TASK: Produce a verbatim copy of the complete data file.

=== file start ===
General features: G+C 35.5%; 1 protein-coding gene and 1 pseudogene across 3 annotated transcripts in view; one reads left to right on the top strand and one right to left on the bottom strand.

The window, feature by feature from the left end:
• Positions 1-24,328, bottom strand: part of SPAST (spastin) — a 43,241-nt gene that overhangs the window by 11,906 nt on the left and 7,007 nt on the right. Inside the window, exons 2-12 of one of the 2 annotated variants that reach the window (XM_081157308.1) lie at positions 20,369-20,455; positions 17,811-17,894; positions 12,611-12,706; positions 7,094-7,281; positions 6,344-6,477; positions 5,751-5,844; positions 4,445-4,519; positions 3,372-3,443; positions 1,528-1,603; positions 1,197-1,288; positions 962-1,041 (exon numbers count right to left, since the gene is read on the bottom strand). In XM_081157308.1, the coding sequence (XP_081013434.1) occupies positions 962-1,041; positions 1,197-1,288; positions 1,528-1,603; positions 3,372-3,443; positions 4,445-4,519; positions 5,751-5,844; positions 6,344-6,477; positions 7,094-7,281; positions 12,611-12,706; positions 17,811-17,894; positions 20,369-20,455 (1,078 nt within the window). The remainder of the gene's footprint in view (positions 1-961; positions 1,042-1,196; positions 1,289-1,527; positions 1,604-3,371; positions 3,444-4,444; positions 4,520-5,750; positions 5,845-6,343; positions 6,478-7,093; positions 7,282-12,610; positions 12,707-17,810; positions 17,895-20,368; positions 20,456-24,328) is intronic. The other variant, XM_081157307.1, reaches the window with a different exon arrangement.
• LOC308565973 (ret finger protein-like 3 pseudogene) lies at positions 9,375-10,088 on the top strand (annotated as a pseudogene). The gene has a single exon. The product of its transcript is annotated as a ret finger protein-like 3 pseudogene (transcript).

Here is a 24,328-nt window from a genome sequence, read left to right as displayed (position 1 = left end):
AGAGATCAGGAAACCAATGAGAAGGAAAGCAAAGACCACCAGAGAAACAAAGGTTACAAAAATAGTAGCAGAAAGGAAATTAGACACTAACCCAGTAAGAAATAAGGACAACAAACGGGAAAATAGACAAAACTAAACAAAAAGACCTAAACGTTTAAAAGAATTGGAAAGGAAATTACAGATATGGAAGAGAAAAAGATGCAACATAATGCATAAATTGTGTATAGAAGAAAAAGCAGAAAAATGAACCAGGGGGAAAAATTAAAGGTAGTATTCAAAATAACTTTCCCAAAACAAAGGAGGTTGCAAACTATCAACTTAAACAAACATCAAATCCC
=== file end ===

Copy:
General features: G+C 35.5%; 1 protein-coding gene and 1 pseudogene across 3 annotated transcripts in view; one reads left to right on the top strand and one right to left on the bottom strand.

The window, feature by feature from the left end:
• Positions 1-24,328, bottom strand: part of SPAST (spastin) — a 43,241-nt gene that overhangs the window by 11,906 nt on the left and 7,007 nt on the right. Inside the window, exons 2-12 of one of the 2 annotated variants that reach the window (XM_081157308.1) lie at positions 20,369-20,455; positions 17,811-17,894; positions 12,611-12,706; positions 7,094-7,281; positions 6,344-6,477; positions 5,751-5,844; positions 4,445-4,519; positions 3,372-3,443; positions 1,528-1,603; positions 1,197-1,288; positions 962-1,041 (exon numbers count right to left, since the gene is read on the bottom strand). In XM_081157308.1, the coding sequence (XP_081013434.1) occupies positions 962-1,041; positions 1,197-1,288; positions 1,528-1,603; positions 3,372-3,443; positions 4,445-4,519; positions 5,751-5,844; positions 6,344-6,477; positions 7,094-7,281; positions 12,611-12,706; positions 17,811-17,894; positions 20,369-20,455 (1,078 nt within the window). The remainder of the gene's footprint in view (positions 1-961; positions 1,042-1,196; positions 1,289-1,527; positions 1,604-3,371; positions 3,444-4,444; positions 4,520-5,750; positions 5,845-6,343; positions 6,478-7,093; positions 7,282-12,610; positions 12,707-17,810; positions 17,895-20,368; positions 20,456-24,328) is intronic. The other variant, XM_081157307.1, reaches the window with a different exon arrangement.
• LOC308565973 (ret finger protein-like 3 pseudogene) lies at positions 9,375-10,088 on the top strand (annotated as a pseudogene). The gene has a single exon. The product of its transcript is annotated as a ret finger protein-like 3 pseudogene (transcript).

Here is a 24,328-nt window from a genome sequence, read left to right as displayed (position 1 = left end):
AGAGATCAGGAAACCAATGAGAAGGAAAGCAAAGACCACCAGAGAAACAAAGGTTACAAAAATAGTAGCAGAAAGGAAATTAGACACTAACCCAGTAAGAAATAAGGACAACAAACGGGAAAATAGACAAAACTAAACAAAAAGACCTAAACGTTTAAAAGAATTGGAAAGGAAATTACAGATATGGAAGAGAAAAAGATGCAACATAATGCATAAATTGTGTATAGAAGAAAAAGCAGAAAAATGAACCAGGGGGAAAAATTAAAGGTAGTATTCAAAATAACTTTCCCAAAACAAAGGAGGTTGCAAACTATCAACTTAAACAAACATCAAATCCC